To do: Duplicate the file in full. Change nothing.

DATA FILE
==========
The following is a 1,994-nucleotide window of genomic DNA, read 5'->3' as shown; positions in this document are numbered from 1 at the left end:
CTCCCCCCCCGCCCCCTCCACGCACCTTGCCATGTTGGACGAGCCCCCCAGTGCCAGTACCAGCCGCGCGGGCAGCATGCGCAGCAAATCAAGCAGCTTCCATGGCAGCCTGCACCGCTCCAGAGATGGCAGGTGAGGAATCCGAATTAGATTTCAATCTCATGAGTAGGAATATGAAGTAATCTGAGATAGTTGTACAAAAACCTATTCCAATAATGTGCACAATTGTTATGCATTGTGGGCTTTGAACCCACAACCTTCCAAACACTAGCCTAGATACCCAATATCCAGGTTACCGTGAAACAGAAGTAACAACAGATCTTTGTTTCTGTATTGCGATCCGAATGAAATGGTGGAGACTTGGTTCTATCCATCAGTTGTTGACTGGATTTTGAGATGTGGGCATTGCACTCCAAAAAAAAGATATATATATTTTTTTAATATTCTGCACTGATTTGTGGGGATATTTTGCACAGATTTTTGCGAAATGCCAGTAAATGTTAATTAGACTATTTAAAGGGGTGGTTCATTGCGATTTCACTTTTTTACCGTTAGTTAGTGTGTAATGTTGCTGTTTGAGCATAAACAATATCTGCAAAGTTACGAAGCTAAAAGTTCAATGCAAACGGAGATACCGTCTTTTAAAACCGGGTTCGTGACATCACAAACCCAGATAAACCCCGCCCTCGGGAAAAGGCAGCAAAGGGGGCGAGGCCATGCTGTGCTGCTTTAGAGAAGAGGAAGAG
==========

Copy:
The following is a 1,994-nucleotide window of genomic DNA, read 5'->3' as shown; positions in this document are numbered from 1 at the left end:
CTCCCCCCCCGCCCCCTCCACGCACCTTGCCATGTTGGACGAGCCCCCCAGTGCCAGTACCAGCCGCGCGGGCAGCATGCGCAGCAAATCAAGCAGCTTCCATGGCAGCCTGCACCGCTCCAGAGATGGCAGGTGAGGAATCCGAATTAGATTTCAATCTCATGAGTAGGAATATGAAGTAATCTGAGATAGTTGTACAAAAACCTATTCCAATAATGTGCACAATTGTTATGCATTGTGGGCTTTGAACCCACAACCTTCCAAACACTAGCCTAGATACCCAATATCCAGGTTACCGTGAAACAGAAGTAACAACAGATCTTTGTTTCTGTATTGCGATCCGAATGAAATGGTGGAGACTTGGTTCTATCCATCAGTTGTTGACTGGATTTTGAGATGTGGGCATTGCACTCCAAAAAAAAGATATATATATTTTTTTAATATTCTGCACTGATTTGTGGGGATATTTTGCACAGATTTTTGCGAAATGCCAGTAAATGTTAATTAGACTATTTAAAGGGGTGGTTCATTGCGATTTCACTTTTTTACCGTTAGTTAGTGTGTAATGTTGCTGTTTGAGCATAAACAATATCTGCAAAGTTACGAAGCTAAAAGTTCAATGCAAACGGAGATACCGTCTTTTAAAACCGGGTTCGTGACATCACAAACCCAGATAAACCCCGCCCTCGGGAAAAGGCAGCAAAGGGGGCGAGGCCATGCTGTGCTGCTTTAGAGAAGAGGAAGAG